Improving Accuracy in Lower Thoracic Spine Palpation: A New Method Proposal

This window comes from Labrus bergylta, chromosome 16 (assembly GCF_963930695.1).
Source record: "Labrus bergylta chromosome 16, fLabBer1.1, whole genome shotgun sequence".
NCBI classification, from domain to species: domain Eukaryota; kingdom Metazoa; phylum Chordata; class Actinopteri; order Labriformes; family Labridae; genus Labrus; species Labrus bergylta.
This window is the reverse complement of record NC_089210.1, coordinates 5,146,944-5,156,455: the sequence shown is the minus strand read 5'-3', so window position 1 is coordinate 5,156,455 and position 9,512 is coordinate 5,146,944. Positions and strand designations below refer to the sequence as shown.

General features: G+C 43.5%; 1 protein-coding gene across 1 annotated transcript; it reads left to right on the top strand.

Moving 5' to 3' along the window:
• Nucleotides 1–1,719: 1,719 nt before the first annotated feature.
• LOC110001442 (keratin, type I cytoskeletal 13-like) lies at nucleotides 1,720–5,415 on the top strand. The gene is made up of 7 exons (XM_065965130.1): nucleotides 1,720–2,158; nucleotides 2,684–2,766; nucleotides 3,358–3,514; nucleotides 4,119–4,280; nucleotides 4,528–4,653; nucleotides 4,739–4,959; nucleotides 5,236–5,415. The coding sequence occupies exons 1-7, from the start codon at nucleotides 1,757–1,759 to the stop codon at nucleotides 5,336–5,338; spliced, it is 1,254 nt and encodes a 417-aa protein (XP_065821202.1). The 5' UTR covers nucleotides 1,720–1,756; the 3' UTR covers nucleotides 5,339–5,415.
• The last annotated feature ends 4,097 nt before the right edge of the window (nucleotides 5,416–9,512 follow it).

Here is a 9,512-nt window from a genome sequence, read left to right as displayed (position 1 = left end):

Purpose/Hypothesis: Thoracic spine manual treatment can improve local muscle activation, reduce pain and help patient recovery if applied with skillful patient selection and technique. Clear methods to identify specific landmarks in the thoracic region lags that of the cervical and lumbar spine. Geelhoed et. al suggests the thoracic transverse processes (TP) is located at the level of the cranial vertebra spinous process (SP) in all but the lower thoracic region. Variability in the lower thoracic region is large and adds to the uncertainty in clear landmark identification with palpation. This leaves a gap in the literature to guide education and practice. The purpose of this study was to examine the reliability and accuracy of a new thoracic spine palpation method in the lower thoracic region. Number of Subjects: Thirty-six males (n=5) and females (n=31), between 18-40 years of age, who were healthy and without prior spinal surgeries or injuries, participated in this pilot study. Participants were excluded if pregnant or unable to lie prone. Materials and Methods: After obtaining consent, participants provided demographic and physical activity information, and had their height, weight, and BMI recorded. Participants then underwent palpation and dual x-ray absorptiometry (DXA) scanning while laying prone on the DXA table. Tester 1 (T1) used the 11th rib tip to locate the rib angle and from this, located the spinous process most prominent at the same spinal level. These bony landmarks were connected by a line drawn using an ultraviolet (UV) marker. Tester 2 (T2), blinded to the T1 results, repeated the same palpation and marking process using a different UV marker color. Metal markers were positioned under UV light for T1 and T2 lines, and a DXA image was captured of the region. Categorical data was collected for each tester during image capture and Image-J software used to measure the linear distance from mid-point of 11th SP to the metal mark for each tester. Data was analyzed using was SPSS to provide descriptive measures for T1 and T2 accuracy and Intraclass Correlation Coefficient for intertester reliability. Results: The accuracy of finding the SP at the same level as the rib angle was 92.86% for both testers. The accuracy of finding the 10th SP from the 11th rib angle (old rule) averaged 7.14%. The accuracy of finding the 11th SP from the 11th rib (new rule) for T1 and T2 averaged 69.05%; however, the accuracy of locating the 11th rib was not precise (T1-16/21; T2-19/21 participants). The average distance from marker to caudal aspect of T11 SP was 16.79mm±18.02 for T1 and 15.01mm±10.35 for T2. Intertester reliability was moderate, ICC (2,1) = 0.422. Conclusions: The current method taught for SP identification in the lower thoracic region may need modification. Further studies, with a larger sample, are needed to confirm that the SP is at the same vertebral level as the rib angle (and transverse process) in the lower thoracic region. Clinical Relevance: This study proposes a new method of lower thoracic spine palpation to improve accuracy in regional surface anatomy. Palpation is an essential part of the physical therapy examination. As the spine is a common area of pain and functional limitations, accurate palpation methods can help ensure treatment is targeted for maximum benefit to the patient.